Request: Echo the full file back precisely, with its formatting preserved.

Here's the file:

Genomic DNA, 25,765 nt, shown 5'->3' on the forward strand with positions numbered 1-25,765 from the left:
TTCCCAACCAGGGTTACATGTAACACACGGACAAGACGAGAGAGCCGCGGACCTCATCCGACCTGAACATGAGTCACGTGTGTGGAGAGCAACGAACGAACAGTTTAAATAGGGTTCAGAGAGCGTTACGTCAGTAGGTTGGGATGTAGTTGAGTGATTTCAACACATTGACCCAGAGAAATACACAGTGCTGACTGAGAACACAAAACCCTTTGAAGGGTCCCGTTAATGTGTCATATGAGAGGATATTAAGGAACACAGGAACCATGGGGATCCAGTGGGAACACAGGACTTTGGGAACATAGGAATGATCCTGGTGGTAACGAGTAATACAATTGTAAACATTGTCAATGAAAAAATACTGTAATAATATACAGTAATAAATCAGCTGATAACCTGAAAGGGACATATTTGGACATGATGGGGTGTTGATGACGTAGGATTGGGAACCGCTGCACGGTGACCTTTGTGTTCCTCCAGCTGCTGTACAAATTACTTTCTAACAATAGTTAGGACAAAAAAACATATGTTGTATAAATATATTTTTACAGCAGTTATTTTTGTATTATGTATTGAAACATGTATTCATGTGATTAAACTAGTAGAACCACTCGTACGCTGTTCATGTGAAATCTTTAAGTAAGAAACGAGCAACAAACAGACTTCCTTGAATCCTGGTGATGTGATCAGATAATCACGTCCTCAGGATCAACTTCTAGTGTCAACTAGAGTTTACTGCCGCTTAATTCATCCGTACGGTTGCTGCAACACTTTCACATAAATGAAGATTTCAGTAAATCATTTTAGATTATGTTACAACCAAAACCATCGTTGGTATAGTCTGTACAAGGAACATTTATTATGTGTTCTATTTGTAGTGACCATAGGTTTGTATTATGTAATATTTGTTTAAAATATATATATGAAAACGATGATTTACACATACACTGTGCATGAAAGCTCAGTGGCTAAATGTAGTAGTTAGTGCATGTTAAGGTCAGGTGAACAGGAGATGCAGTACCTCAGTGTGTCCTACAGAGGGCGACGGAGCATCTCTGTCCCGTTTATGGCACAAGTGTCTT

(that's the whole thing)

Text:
Genomic DNA, 25,765 nt, shown 5'->3' on the forward strand with positions numbered 1-25,765 from the left:
TTCCCAACCAGGGTTACATGTAACACACGGACAAGACGAGAGAGCCGCGGACCTCATCCGACCTGAACATGAGTCACGTGTGTGGAGAGCAACGAACGAACAGTTTAAATAGGGTTCAGAGAGCGTTACGTCAGTAGGTTGGGATGTAGTTGAGTGATTTCAACACATTGACCCAGAGAAATACACAGTGCTGACTGAGAACACAAAACCCTTTGAAGGGTCCCGTTAATGTGTCATATGAGAGGATATTAAGGAACACAGGAACCATGGGGATCCAGTGGGAACACAGGACTTTGGGAACATAGGAATGATCCTGGTGGTAACGAGTAATACAATTGTAAACATTGTCAATGAAAAAATACTGTAATAATATACAGTAATAAATCAGCTGATAACCTGAAAGGGACATATTTGGACATGATGGGGTGTTGATGACGTAGGATTGGGAACCGCTGCACGGTGACCTTTGTGTTCCTCCAGCTGCTGTACAAATTACTTTCTAACAATAGTTAGGACAAAAAAACATATGTTGTATAAATATATTTTTACAGCAGTTATTTTTGTATTATGTATTGAAACATGTATTCATGTGATTAAACTAGTAGAACCACTCGTACGCTGTTCATGTGAAATCTTTAAGTAAGAAACGAGCAACAAACAGACTTCCTTGAATCCTGGTGATGTGATCAGATAATCACGTCCTCAGGATCAACTTCTAGTGTCAACTAGAGTTTACTGCCGCTTAATTCATCCGTACGGTTGCTGCAACACTTTCACATAAATGAAGATTTCAGTAAATCATTTTAGATTATGTTACAACCAAAACCATCGTTGGTATAGTCTGTACAAGGAACATTTATTATGTGTTCTATTTGTAGTGACCATAGGTTTGTATTATGTAATATTTGTTTAAAATATATATATGAAAACGATGATTTACACATACACTGTGCATGAAAGCTCAGTGGCTAAATGTAGTAGTTAGTGCATGTTAAGGTCAGGTGAACAGGAGATGCAGTACCTCAGTGTGTCCTACAGAGGGCGACGGAGCATCTCTGTCCCGTTTATGGCACAAGTGTCTT